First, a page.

In the early 1800's, a group of fur trappers and Indian traders are returning with their goods to civilisation and are making a desperate attempt to beat the oncoming winter. When guide ... See full summary »
Richard C. Sarafian
After a cavalry group is massacred by the Cheyenne, only two survivors remain: Honus, a naive private devoted to his duty, and Cresta, a young woman who had lived with the Cheyenne two ... See full summary »
After Pardon Chato, a mestizo, kills a US marshal in self-defense, a posse pursues him, but as the white volunteers advance deep in Indian territory they become more prey than hunters, ... See full summary »
In 1864, due to frequent Apache raids from Mexico into the US, a Union officer decides to illegally cross the border and destroy the Apache, using a mixed army of Union troops, Confederate POWs, civilian mercenaries and scouts.
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A mountain man who wishes to live the life of a hermit becomes the unwilling object of a long vendetta by Indians, and proves to be a match for their warriors in one-on-one combat on the early frontier.
During the early 1800s, English Lord John Morgan is hunting in the Dakotas but he is captured by a group of Sioux warriors. Morgan's guides are killed but he is spared by Sioux chief Yellow Hand who marvels at Morgan's blond hair.Brought to Yellow Hand's tribal village, Morgan has to endure physical abuse and mockery at the hands of women and children who consider Morgan to be a wild horse.Restrained by a rope around his neck, Morgan is given as a gift to an old squaw, Buffalo Cow Head, to be her slave and help her with daily chores.In the village, Morgan meets Running Deer, the beautiful young sister of chief Yellow Hand.Morgan witnesses the traditional courtship process when Running Deer is asked in marriage by a tribe member who presents Yellow Hand with gifts in return for his sister's hand in marriage.Morgan starts to fall in love with her.Also in the village is half-breed, Batise, whose mother was Sioux and father was French.Batise becomes Morgan's friend and interpreter.Batise ... Written by
For his painful Vow to the Sun initiation ceremony scene, actor Richard Harris wore a prosthetic chest created by make-up artist John Chambers. See more »
Before John Morgan is captured in the lake, an Indian runs into the camp wearing Morgan's robe around his middle. When the Indians capture Morgan and drag him from the lake, his robe can be seen on the shoreline. See more »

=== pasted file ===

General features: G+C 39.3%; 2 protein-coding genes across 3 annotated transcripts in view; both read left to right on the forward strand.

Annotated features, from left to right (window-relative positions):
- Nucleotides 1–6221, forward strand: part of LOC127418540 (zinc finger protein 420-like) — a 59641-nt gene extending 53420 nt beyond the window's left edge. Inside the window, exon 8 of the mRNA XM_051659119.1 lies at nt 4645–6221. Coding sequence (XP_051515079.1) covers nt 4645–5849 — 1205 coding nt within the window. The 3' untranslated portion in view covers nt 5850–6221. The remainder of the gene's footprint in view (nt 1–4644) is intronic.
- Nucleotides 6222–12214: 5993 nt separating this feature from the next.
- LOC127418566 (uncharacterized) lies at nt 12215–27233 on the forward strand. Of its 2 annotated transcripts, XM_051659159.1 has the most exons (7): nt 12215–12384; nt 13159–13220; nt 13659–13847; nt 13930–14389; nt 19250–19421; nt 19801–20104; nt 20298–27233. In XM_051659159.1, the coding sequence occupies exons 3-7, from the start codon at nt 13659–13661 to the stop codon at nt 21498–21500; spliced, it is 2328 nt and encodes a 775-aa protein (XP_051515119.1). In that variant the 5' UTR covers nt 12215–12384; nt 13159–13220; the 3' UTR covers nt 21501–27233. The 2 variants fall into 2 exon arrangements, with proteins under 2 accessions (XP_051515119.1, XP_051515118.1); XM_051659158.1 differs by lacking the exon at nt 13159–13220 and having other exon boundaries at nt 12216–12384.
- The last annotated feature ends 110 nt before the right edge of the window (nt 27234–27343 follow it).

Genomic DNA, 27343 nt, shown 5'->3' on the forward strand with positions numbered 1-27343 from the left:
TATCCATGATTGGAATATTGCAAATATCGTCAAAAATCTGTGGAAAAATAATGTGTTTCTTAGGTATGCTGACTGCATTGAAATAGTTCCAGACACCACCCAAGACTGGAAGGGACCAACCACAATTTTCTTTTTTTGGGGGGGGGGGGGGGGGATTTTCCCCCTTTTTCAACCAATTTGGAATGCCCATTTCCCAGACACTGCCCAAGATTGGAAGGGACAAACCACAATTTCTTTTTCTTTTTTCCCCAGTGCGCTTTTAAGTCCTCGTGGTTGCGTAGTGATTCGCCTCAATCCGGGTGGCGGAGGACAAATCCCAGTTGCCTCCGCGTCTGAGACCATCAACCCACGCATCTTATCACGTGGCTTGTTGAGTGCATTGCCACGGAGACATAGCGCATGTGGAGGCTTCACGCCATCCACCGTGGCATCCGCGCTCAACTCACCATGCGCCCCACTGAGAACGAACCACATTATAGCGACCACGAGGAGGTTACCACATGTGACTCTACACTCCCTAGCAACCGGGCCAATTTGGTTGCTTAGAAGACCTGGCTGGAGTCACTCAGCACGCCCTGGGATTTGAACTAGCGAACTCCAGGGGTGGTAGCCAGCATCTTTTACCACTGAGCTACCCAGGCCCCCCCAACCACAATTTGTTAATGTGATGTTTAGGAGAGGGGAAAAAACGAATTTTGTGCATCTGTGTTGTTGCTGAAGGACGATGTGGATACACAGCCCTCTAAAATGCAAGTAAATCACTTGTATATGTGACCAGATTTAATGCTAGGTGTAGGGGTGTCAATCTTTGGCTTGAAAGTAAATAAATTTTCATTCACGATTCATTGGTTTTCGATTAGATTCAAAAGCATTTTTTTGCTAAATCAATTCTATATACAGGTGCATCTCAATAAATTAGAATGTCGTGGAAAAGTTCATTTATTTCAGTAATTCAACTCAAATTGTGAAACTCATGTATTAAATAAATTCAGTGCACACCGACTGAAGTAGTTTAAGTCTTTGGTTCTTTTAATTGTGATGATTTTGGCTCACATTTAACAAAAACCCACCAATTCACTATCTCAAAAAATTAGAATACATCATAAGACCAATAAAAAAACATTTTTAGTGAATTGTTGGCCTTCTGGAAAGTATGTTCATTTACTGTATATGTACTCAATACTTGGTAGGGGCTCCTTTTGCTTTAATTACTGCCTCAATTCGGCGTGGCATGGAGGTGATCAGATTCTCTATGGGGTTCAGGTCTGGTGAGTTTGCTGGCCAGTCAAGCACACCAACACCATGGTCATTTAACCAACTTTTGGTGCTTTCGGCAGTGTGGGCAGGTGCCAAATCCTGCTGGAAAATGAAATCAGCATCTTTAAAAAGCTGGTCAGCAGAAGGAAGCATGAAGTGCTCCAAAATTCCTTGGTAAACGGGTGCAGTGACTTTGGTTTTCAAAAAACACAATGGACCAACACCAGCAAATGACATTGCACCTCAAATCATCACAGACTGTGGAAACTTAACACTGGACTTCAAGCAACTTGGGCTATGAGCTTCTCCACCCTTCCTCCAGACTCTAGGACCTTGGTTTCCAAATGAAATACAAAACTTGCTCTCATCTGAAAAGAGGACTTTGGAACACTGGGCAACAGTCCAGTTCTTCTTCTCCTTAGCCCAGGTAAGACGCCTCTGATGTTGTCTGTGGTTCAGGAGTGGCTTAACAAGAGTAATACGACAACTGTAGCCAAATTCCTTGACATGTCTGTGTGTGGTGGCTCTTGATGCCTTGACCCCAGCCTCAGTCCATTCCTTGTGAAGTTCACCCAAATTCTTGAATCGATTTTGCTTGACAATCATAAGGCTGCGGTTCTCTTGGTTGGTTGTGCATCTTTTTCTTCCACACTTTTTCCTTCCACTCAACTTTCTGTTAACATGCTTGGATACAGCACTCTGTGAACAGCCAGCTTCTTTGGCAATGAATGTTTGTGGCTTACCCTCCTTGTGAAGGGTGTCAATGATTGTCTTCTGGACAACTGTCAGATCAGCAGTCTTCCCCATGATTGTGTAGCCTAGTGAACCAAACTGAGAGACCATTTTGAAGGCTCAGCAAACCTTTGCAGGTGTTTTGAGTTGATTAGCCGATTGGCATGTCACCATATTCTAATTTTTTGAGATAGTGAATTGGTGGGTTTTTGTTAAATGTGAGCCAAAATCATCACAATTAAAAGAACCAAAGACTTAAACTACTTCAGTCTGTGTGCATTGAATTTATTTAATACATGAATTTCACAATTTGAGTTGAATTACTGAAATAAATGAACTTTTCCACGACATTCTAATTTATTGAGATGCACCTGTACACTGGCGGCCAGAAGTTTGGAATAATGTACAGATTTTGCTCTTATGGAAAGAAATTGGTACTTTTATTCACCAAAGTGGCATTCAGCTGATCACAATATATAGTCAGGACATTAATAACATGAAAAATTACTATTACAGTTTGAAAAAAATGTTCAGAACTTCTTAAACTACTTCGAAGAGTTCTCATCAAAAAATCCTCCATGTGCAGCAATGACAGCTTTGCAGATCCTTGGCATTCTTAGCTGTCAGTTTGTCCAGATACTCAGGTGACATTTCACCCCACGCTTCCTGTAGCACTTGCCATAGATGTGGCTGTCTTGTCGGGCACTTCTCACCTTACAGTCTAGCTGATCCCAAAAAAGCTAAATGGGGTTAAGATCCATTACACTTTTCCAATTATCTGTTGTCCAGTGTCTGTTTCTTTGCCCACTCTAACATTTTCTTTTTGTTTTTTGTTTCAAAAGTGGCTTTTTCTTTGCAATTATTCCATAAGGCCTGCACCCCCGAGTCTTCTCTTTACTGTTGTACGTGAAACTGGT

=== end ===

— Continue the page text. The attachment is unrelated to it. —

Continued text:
[Explaining to John Morgan the need to undergo the painful Sun Vow ritual before he can consummate his marriage to an Indian maiden]
If no pain, nothing good is born. Even seed burst to make grass.
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This is the story of Lord John Morgan, an honest earthy person who is captured by the Sioux in 1825. Abused and treated as an animal he comes to adapt to his life in order to survive. Enduring torture and oppression he must earn their respect in order to be accepted as part of their tribe.
The white man as part of a Sioux tribe story was given a major shot in the arm with Kevin Costner's Oscar bagger, Dances With Wolves in 1990. This picture came out some twenty years before Costner's stylish picture but the two films couldn't be further apart in terms of story telling. Here in Elliot Silverstein's picture, the scenery and scope is certainly lush, but the niceties stop there for this is a harsh, at times painful, story with realism dripping from each frame. Silverstein wanted to get as close as he could to the facts of the Sioux way of life, even bringing in a Sioux historian to oversee the production.
The Sioux are painted on both sides of the canvas, on one side we are shown them to be violent, even sadistic, but Silverstein also portrays them as an intelligent race driven on by intense loyalty to their ways and culture. Richard Harris plays our main protagonist and has a clear license to act with immense verve and vigour, it's a memorable turn that lingers long after the credits roll. Hurting the film is a twee romance between Morgan and the Chiefs daughter (Judith Anderson) and Jean Gascon's fluctuating accents start to grate entering the film's last quarter. But really the plus points far outweigh the little irritants in the piece. The editing from Philip W. Anderson & Michael Kahn is like a whirling paean to hallucinations, and some scenes are from the top draw, most notably the Vow To The Sun ritual that literally is painful to watch. A Man Called Horse may well be of its time, but it's certainly a very interesting and highly intelligent film. 7/10
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